For the making-of featurette* included with our student-film project, I shot a little video with my Flip:
I call your attention to our awesome camera dolly, a DIY project made from PVC pipe and skateboard wheels. Our director is friends with the folks at InZer0, a local sci-fi series/maybe-a-movie production, and borrowed it from them. It knocks together with a rubber mallet (or your shoes), and the stand slides noiselessly. With it, we were able to do a cool little tracking shot of our talent, Teresa, walking down a hallway, checking doors on either side, with nary a bobble.
As a compromise with the Hollywood version, it’s pretty adequate to our uses.
I have a memory of one of my showbiz-nerd friends telling me the first Steadicam rigs cost $100,000, so I went online in search of other cheap compromises for low-budget filmmakers. Not surprisingly, there are zillions. I think I know what the universe is trying to tell me: It’s time to indulge my long-held dream of producing pornography with real scripts, and a real story. Something to keep ’em in the seats after, you know.
See the dolly shots and the dolly track — in Genesis’ “Invisible Touch” video. Not made from PVC, because it’s Genesis.
(*Note: There is no making-of featurette.)
Bloggage: Just the other day I asked Kate if she’d like to play hockey. Now, I’m thinking she might be better off playing, oh, chess. Oh, and in re: our earlier discussion about the relativity of luck? Check this out — a guy gets hit in the neck with a skate in a freakish accident, severs his carotid artery, leaves a red smear across the ice to remind everyone in the arena of their own mortality, and guess what his doctors say? This:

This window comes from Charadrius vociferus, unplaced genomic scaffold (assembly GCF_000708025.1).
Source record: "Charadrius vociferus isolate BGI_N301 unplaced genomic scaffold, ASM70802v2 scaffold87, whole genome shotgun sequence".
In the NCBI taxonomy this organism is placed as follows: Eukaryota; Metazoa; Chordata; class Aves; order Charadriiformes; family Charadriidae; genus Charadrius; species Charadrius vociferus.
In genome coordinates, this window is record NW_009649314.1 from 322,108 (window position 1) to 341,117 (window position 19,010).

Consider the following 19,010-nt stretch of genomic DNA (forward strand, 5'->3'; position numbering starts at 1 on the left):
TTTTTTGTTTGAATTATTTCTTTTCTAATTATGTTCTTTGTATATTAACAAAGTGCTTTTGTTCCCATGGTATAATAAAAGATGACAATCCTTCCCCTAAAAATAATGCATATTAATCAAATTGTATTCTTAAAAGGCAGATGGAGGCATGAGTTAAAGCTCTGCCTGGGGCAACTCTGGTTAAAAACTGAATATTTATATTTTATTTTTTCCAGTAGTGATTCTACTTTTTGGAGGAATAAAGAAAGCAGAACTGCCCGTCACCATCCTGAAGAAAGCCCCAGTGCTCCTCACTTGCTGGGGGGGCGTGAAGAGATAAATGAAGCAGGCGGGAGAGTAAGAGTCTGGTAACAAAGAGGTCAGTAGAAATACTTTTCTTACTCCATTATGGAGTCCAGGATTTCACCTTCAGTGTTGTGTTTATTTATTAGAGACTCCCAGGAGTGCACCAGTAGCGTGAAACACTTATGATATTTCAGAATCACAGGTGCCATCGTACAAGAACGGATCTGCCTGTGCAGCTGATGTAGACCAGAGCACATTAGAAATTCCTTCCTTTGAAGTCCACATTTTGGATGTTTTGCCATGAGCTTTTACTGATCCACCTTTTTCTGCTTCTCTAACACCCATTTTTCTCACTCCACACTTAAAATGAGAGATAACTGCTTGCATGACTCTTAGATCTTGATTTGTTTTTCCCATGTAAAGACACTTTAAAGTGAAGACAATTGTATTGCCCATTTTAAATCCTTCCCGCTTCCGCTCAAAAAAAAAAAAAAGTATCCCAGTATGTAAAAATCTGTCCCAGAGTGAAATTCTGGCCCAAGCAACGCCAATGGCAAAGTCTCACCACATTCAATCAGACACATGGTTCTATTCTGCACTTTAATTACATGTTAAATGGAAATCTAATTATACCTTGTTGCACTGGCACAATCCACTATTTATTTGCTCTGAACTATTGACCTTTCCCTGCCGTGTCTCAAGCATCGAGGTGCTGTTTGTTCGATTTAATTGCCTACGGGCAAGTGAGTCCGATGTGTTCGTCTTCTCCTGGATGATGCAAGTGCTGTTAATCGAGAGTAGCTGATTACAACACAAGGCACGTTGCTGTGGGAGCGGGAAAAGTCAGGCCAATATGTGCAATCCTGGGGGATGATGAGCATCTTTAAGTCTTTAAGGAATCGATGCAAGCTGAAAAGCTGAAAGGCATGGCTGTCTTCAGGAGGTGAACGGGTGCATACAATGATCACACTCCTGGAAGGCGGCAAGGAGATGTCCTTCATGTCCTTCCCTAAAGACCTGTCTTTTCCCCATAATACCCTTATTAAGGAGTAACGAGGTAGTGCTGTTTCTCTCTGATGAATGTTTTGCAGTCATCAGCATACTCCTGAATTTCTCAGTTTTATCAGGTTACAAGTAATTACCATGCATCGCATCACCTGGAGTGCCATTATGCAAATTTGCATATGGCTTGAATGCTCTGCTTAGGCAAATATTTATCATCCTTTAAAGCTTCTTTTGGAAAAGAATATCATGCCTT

Vascular surgeon Richard Curl, who assisted Noor, said the cut was about an inch-and-a-half deep and also as wide. Doctors were astonished the skate blade did not hit any other arteries or veins or cause any further damage.
“Luck,” was a factor, according to Noor.
Thought for the day: Everything is relative.
Eric Zorn interviews his old college buddy Gerry Prokopowicz about the latter’s new book, “Did Lincoln Own Slaves?” A sample:
Q: Given that the Q&A format is often recognized by discerning readers as evidence of a lazy writer who doesn’t want to struggle with transitions, why did you choose that format for your book?
A: I got it from your columns.
You know how Michael Moore is, like, fat and evil and a propagandist and not interested in the truth at all? You know? I’m sure his ideological opponents will show the proper way to do things when “Expelled,” their documentary on intelligent design, debuts later this year. They sure got off to a good start with PZ Myers. What’s the ninth commandment again? I always forget.
Finally, Wireblogging continues over at The New Package. Come join the discussion.
More coffee, shower and work, in that order. Be still, heart.